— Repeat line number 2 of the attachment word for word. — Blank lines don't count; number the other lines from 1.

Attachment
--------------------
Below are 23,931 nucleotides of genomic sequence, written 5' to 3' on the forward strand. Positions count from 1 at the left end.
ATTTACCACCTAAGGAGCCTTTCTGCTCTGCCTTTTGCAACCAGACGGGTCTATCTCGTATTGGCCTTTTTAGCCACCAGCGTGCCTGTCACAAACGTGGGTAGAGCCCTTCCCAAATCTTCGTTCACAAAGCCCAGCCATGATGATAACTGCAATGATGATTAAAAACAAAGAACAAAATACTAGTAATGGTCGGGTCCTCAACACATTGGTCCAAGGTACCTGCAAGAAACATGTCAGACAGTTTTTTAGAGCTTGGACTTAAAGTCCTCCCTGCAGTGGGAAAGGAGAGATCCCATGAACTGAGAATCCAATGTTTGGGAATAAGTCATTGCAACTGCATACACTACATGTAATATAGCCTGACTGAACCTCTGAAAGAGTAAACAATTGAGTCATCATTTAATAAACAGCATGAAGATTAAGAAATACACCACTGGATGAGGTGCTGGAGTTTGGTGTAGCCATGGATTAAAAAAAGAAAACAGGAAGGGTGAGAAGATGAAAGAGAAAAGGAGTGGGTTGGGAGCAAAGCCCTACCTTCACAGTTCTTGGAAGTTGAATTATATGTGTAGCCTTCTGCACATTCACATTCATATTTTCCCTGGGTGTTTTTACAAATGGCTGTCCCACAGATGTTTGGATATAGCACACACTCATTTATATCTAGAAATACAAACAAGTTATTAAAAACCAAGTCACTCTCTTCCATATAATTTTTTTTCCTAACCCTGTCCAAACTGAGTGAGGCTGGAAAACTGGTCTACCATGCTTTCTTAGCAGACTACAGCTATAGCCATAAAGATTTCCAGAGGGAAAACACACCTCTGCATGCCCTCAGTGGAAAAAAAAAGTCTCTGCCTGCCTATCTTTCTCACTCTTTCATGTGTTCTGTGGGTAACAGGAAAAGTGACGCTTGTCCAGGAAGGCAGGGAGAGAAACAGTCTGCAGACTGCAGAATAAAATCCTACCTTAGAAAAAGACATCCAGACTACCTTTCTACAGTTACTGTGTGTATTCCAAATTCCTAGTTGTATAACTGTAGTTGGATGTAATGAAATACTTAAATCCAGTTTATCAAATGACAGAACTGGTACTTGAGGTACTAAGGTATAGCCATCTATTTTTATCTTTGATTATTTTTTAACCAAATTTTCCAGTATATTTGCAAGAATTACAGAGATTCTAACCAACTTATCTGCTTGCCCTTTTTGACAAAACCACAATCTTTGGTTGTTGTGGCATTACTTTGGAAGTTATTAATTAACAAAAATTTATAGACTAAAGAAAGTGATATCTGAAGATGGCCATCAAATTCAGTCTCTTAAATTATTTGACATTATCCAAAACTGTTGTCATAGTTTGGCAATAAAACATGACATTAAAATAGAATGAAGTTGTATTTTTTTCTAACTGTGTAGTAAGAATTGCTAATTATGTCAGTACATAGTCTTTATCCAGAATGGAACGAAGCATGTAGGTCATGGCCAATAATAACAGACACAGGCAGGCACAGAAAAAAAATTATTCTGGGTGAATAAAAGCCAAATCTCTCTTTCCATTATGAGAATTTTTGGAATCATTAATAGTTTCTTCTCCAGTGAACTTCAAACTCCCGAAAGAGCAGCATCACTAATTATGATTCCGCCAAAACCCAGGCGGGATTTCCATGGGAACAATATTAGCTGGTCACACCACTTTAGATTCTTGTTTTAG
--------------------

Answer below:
ATTTACCACCTAAGGAGCCTTTCTGCTCTGCCTTTTGCAACCAGACGGGTCTATCTCGTATTGGCCTTTTTAGCCACCAGCGTGCCTGTCACAAACGTGGGTAGAGCCCTTCCCAAATCTTCGTTCACAAAGCCCAGCCATGATGATAACTGCAATGATGATTAAAAACAAAGAACAAAATACTAGTAATGGTCGGGTCCTCAACACATTGGTCCAAGGTACCTGCAAGAAACATGTCAGACAGTTTTTTAGAGCTTGGACTTAAAGTCCTCCCTGCAGTGGGAAAGGAGAGATCCCATGAACTGAGAATCCAATGTTTGGGAATAAGTCATTGCAACTGCATACACTACATGTAATATAGCCTGACTGAACCTCTGAAAGAGTAAACAATTGAGTCATCATTTAATAAACAGCATGAAGATTAAGAAATACACCACTGGATGAGGTGCTGGAGTTTGGTGTAGCCATGGATTAAAAAAAGAAAACAGGAAGGGTGAGAAGATGAAAGAGAAAAGGAGTGGGTTGGGAGCAAAGCCCTACCTTCACAGTTCTTGGAAGTTGAATTATATGTGTAGCCTTCTGCACATTCACATTCATATTTTCCCTGGGTGTTTTTACAAATGGCTGTCCCACAGATGTTTGGATATAGCACACACTCATTTATATCTAGAAATACAAACAAGTTATTAAAAACCAAGTCACTCTCTTCCATATAATTTTTTTTCCTAACCCTGTCCAAACTGAGTGAGGCTGGAAAACTGGTCTACCATGCTTTCTTAGCAGACTACAGCTATAGCCATAAAGATTTCCAGAGGGAAAACACACCTCTGCATGCCCTCAGTGGAAAAAAAAAGTCTCTGCCTGCCTATCTTTCTCACTCTTTCATGTGTTCTGTGGGTAACAGGAAAAGTGACGCTTGTCCAGGAAGGCAGGGAGAGAAACAGTCTGCAGACTGCAGAATAAAATCCTACCTTAGAAAAAGACATCCAGACTACCTTTCTACAGTTACTGTGTGTATTCCAAATTCCTAGTTGTATAACTGTAGTTGGATGTAATGAAATACTTAAATCCAGTTTATCAAATGACAGAACTGGTACTTGAGGTACTAAGGTATAGCCATCTATTTTTATCTTTGATTATTTTTTAACCAAATTTTCCAGTATATTTGCAAGAATTACAGAGATTCTAACCAACTTATCTGCTTGCCCTTTTTGACAAAACCACAATCTTTGGTTGTTGTGGCATTACTTTGGAAGTTATTAATTAACAAAAATTTATAGACTAAAGAAAGTGATATCTGAAGATGGCCATCAAATTCAGTCTCTTAAATTATTTGACATTATCCAAAACTGTTGTCATAGTTTGGCAATAAAACATGACATTAAAATAGAATGAAGTTGTATTTTTTTCTAACTGTGTAGTAAGAATTGCTAATTATGTCAGTACATAGTCTTTATCCAGAATGGAACGAAGCATGTAGGTCATGGCCAATAATAACAGACACAGGCAGGCACAGAAAAAAAATTATTCTGGGTGAATAAAAGCCAAATCTCTCTTTCCATTATGAGAATTTTTGGAATCATTAATAGTTTCTTCTCCAGTGAACTTCAAACTCCCGAAAGAGCAGCATCACTAATTATGATTCCGCCAAAACCCAGGCGGGATTTCCATGGGAACAATATTAGCTGGTCACACCACTTTAGATTCTTGTTTTAG